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# Concavity and Inflection Points - Problem 1

###### Norm Prokup

###### Norm Prokup

**Cornell University**

PhD. in Mathematics

Norm was 4th at the 2004 USA Weightlifting Nationals! He still trains and competes occasionally, despite his busy schedule.

Find the second derivative of the function (do this by calculating the first derivative, then calculating the derivative of the first derivative). Then find the points where the second derivative is 0 or undefined.

To determine where the function is concave up or concave down, find where the second derivative is positive or negative, respectively. This can be done using the same techniques as we used to find the intervals of increase and decrease with first derivatives. The inflection points of a function are the points where the second derivative is 0 and there is a change from concave up to concave down.

I want to talk about concavity and inflection points. I have an example here. Determine the intervals of concavity, and find inflection points for the function g(x) equals 3x to the fourth minus 20x³ plus 17.

Now the first step, is to find the first and second derivatives. I'm really interested in the second derivative. I have to find the first to get the second. First derivative is going to be 12x³ minus 60x², and the derivative of this term is 0. That's my first derivative.

The second derivative. Well, the derivative of the 12x³ is 36x², and the derivative of 60x² is 120x. Now whenever you're dealing with derivatives you want to find inflection points, concavity. You want to factor the derivatives as much as possible. Here I have a common factor in both of these terms of 12x. So I'm left with 3x here minus 10. So I have a nicely factored second derivative.

This takes me to the next step. Find where g''(x) is 0. Well, g''(x) was 12x times 3x minus 10. Now remember this is like when you're looking for critical points. You do want to find where the second derivative is 0, but you also want to take into consideration where its undefined if it is undefined. This second derivative is not undefined anywhere, so we don't have to worry about this example.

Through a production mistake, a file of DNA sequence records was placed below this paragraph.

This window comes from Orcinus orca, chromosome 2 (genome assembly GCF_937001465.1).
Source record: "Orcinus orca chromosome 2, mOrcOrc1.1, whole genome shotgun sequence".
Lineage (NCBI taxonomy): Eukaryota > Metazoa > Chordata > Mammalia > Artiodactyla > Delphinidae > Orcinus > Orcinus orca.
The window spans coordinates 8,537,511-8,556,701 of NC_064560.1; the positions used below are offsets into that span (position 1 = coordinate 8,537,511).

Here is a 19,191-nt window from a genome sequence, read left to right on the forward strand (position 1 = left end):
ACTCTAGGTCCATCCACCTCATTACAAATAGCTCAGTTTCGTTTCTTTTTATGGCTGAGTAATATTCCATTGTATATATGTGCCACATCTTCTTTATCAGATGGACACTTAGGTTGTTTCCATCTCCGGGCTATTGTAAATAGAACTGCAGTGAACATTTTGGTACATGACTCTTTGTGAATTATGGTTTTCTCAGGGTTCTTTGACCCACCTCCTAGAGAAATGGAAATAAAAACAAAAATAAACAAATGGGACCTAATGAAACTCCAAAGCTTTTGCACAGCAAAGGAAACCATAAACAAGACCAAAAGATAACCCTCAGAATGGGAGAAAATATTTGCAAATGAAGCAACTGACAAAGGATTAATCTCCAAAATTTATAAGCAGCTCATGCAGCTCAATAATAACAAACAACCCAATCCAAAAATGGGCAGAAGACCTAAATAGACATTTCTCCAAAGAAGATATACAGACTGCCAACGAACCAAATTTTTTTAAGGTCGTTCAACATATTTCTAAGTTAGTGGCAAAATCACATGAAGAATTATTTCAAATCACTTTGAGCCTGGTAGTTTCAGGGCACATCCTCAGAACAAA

Now where is this 0? Well, since it's factored, it's really easy to tell. 0 when x equals 0, or when x equals 10/3. Now you don't want to jump to conclusions too soon, and say these are the inflection points. They may end up being the inflection points, but you actually need to see that change in concavity to be sure that they're inflection points. We'll get to that in a bit.

Now we make a sign chart for g''. The real purpose of finding these points was so we can mark them on our sign chart. These are points where the sign of g'' may change, but it doesn't have to. 0, and 10/3. Now what we know about these points is that g'' is 0 at each of those. So we want to test points to the left, in between, and to the right to see whether g'' is positive or negative.

So let's try -1. I'll plug -1 in here, and I get a negative number, -12. Then I get 3 times -1 minus 10, that's going to be negative as well. So negative times negative, positive. It doesn't even matter what the value is. I just need to know it's positive.

Between 0, and 10/3, given my 10/3 is like 3, and a 1/3. So let's try 1. 12 times 1 is 12, that's positive. Then I get 3 minus 10, that's negative, so positive times negative, negative. Then to the right of 10/3, I can try 12/3, which is 4. So I'll plug in 4, and I get 48. Then 12 minus 10, that's positive, that's positive. So it's a product of positive numbers which is positive.

Now what I need to analyze here is whether the function is concave up, or con cave down. Here, because second derivative is positive, g is going to be concave up. It's also positive here, so it will be concave up from negative infinity to 0, and from 10/3 to infinity. So that's where it's concave up. It's concave down where the second derivative is negative, and that's between 0, and 10/3. So intervals where it's concave up from negative infinity to 0, and 10/3 to infinity. It's concave down from 0 to 10/3.

What about inflection points? Well, remember you needed to see that change in concavity. We do have a change in concavity here. It goes from concave up, to concave down at x equals 0. So that's inflection point. It goes from concave down to concave up at 10/3. So another inflection point.

So we do in fact have inflection points at x equals 0, and x equals 10/3. You really need to check that there actually is a change in sign, in order for a point to be an inflection point. Don't just assume that it is, just because the second derivative is 0. It's good to look at the sign chart, and look for that change in sign.

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###### Norm Prokup

PhD. in Mathematics, University of Rhode Island

B.S. in Mechanical Engineering, Cornell University

He uses really creative examples for explaining tough concepts and illustrates them perfectly on the whiteboard. It's impossible to get lost during his lessons.

Thiswas EXCELLENT! I am a math teacher and have been looking for an easy/logical way to explain the lateral area of a cone to my students and this was incredibly helpful, thank you very much!”

I just learned more In 3 minutes of polygons here than I do in 3 weeks in my math class”

Hahaha, his examples are the same problems of my math HW!”

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